At last week’s peer-support training, Gibson and Heller led the firefighters through a number of exercises, including a roleplaying scenario in which the firefighters worked to serve as a peer supporter of a fellow firefighter dealing with the stress of responding to a call at which a a baby died from cardiac arrest.

“As I walked around and listened to you guys, it wasn’t like you were roleplaying. It sounded like actual conversations,” Gibson told the firefighters. “And that’s because you guys are living this every day.”

Gibson and Heller stressed that the peer-support skills were just more tools for the firefighters to add to their already well-developed tool kits. They focused on training aimed at building resilience and coping, as well training in how to be an active, nonjudgmental listener.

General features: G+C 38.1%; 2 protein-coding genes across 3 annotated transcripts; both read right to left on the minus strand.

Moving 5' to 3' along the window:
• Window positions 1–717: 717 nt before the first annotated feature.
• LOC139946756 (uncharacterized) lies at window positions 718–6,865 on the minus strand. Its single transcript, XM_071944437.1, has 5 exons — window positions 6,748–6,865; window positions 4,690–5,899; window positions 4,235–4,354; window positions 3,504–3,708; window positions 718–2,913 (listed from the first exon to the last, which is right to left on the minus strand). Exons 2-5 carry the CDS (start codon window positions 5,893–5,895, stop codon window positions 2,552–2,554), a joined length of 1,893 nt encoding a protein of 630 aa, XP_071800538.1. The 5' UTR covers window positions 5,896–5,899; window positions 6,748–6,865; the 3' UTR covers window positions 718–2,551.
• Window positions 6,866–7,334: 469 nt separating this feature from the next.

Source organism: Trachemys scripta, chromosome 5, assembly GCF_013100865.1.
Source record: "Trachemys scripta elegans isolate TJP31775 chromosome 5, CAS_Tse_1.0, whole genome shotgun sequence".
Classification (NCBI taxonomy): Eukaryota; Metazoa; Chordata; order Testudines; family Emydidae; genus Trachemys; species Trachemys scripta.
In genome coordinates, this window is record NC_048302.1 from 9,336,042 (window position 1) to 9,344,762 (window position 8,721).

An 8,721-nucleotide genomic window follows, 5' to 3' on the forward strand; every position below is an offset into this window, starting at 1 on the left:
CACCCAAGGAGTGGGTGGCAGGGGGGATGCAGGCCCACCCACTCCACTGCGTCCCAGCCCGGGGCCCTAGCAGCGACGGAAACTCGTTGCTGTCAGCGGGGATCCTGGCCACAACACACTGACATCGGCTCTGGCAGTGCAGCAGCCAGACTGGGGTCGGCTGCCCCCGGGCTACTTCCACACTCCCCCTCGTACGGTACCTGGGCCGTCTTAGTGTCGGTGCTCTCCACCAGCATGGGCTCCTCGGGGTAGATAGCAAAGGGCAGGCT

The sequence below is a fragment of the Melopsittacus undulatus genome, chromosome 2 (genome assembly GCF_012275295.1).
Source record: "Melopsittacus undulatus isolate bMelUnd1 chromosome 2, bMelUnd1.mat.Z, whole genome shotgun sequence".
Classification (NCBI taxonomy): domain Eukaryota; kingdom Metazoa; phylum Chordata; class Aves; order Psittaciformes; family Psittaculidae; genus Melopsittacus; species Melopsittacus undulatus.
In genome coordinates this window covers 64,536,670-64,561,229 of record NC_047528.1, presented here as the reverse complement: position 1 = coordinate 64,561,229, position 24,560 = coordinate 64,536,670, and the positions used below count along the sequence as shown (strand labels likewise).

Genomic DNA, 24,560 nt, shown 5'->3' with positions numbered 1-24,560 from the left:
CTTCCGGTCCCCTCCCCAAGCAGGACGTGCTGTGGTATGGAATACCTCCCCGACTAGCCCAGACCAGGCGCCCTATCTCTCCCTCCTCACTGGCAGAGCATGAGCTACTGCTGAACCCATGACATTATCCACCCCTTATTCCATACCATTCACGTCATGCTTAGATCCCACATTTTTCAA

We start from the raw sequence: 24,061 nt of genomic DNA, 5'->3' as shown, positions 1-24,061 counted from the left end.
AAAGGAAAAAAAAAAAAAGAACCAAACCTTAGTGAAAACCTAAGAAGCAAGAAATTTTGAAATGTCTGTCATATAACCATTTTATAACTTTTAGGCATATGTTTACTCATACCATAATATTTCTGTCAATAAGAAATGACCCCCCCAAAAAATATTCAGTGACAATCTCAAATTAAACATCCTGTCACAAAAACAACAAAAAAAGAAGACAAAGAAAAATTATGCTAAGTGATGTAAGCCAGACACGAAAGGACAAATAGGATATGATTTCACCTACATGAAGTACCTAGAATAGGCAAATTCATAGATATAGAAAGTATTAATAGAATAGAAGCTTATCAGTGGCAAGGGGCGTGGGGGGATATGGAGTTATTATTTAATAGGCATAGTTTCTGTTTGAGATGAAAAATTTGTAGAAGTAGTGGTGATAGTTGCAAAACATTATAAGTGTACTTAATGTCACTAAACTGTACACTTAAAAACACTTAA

In one section, Heller provided an introduction to “motivational interviewing,” a strategy for speaking with people about their problems that emphasizes making the space for others to work toward their own solutions.

“I know that your first instinct is to help make things better and to help people when it seems like their lives are falling apart,” Heller said. “But that wanting to jump in and fix things for people is one of the biggest killers of motivation. Because you’re taking away from that person their ability to fix things themselves. It’s really about working together, it’s asking permission to give advice, it’s asking permission to give feedback.”

[View Image] Donna Gibson, Ph.D., a professor in the School of Education, and Mary Beth Heller, Ph.D., an assistant professor in the Department of Psychology, train Richmond firefighters in how to be an effective peer supporter.